For some reason, most people get out of shape when they enter middle age. But that doesn’t mean that they should despair as there is still hope for them to get fit and reduce the risk of heart failure.
In a research presented at the American Heart Association’s Quality of Care and Outcomes Research Scientific Sessions 2013, researchers categorized the fitness levels of 9,050 men and women (average age 48) that underwent two fitness tests — eight years apart – all through their mid-life. After 18 years, they studied the fitness information to know more about the chance of heart failure hospitalizations.
Ambarish Pandey, M.D., lead author of the study and doctor of a university in Dallas said that the participants weren’t fit prior to the study have a higher risk of heart failure by the age of 65 and beyond compared to their counterparts that were fit. However, there is still hope for those who are able to switch to an active lifestyle to lessen the occurrence of heart failure compared to those who do nothing to improve their fitness level.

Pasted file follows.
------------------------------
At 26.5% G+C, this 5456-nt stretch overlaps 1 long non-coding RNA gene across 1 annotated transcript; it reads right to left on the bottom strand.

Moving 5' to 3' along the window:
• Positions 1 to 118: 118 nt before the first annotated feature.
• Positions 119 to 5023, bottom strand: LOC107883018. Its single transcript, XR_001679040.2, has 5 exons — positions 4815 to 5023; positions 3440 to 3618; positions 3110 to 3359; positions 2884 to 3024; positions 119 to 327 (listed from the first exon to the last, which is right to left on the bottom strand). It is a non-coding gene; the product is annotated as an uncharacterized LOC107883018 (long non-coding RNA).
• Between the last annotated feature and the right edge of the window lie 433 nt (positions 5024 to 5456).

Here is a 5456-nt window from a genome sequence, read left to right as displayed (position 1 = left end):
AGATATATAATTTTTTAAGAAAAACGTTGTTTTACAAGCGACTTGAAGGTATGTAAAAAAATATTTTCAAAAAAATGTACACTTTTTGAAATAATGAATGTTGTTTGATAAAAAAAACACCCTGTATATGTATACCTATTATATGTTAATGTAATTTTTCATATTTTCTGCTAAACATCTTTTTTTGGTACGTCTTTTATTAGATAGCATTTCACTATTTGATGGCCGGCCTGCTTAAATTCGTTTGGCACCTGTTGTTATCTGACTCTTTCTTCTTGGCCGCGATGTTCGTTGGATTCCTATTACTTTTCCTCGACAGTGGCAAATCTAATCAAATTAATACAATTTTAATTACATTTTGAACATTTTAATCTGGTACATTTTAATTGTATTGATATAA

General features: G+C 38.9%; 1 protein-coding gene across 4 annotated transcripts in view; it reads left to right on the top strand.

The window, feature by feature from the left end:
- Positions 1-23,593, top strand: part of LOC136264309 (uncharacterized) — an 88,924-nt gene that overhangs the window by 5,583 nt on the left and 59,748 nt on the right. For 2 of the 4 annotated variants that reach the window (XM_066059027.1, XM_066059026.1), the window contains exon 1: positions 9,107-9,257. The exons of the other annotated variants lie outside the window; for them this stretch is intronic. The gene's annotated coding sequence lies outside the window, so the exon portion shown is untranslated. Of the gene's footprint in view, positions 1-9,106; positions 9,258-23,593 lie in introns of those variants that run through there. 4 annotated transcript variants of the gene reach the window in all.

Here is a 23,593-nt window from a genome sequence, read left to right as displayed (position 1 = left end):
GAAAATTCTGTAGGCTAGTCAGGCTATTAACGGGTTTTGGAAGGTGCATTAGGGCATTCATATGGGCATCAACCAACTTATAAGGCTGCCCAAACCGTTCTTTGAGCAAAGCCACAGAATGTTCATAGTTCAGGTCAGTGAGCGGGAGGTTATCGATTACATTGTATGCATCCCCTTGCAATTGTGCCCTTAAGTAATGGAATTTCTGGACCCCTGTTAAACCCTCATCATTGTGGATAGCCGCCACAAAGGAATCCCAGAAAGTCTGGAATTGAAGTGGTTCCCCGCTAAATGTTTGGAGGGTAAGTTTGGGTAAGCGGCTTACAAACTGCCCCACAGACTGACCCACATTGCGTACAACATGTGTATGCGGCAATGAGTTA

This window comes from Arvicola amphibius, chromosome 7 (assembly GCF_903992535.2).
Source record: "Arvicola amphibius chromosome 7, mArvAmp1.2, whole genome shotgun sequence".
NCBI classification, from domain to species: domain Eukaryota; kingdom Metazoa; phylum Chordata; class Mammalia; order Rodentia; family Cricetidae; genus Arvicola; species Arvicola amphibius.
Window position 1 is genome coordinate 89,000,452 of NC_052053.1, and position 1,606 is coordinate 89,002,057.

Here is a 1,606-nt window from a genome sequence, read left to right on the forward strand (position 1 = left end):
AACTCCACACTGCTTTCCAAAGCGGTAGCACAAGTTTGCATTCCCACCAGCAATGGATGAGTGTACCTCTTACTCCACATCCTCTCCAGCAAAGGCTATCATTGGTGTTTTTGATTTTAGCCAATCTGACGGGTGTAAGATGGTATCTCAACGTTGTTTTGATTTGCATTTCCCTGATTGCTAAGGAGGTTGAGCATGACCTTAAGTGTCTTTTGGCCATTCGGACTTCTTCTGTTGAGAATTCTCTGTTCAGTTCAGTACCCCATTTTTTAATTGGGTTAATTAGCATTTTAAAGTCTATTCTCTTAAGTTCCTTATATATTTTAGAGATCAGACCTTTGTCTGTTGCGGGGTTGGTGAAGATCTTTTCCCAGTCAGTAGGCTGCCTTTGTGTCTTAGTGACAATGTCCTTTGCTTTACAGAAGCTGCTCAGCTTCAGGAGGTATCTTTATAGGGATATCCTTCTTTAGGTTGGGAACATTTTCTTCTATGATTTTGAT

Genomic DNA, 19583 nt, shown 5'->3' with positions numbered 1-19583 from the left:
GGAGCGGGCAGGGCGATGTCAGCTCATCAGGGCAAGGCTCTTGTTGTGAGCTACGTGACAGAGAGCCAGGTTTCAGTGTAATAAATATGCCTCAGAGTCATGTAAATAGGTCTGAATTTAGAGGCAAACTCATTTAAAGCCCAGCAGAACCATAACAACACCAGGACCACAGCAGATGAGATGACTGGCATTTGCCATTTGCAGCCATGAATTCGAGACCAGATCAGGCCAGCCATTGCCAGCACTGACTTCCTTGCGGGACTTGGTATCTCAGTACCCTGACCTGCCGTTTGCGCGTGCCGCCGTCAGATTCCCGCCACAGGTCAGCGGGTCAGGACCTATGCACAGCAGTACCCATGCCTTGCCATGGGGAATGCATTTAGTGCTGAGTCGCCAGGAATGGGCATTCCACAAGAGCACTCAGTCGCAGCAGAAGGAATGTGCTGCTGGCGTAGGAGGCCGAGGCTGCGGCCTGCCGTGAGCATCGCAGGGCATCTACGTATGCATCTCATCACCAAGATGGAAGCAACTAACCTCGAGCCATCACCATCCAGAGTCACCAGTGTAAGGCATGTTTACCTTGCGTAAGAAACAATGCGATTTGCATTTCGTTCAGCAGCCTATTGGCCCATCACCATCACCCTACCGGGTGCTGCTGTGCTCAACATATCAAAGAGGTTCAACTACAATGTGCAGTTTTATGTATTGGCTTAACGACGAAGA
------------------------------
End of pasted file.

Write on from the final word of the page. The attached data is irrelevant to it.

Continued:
The researchers based the results on metabolic equivalents (METs), a measure that is done on a treadmill. Whenever a participant improves their MET, their risk of heart failure drops by 20 percent. Those who was used to jogging for 12 minutes per mile and switch to running for 10 minutes per mile increases their MET by 2, their chances of heart failure greatly reduces by 40 percent.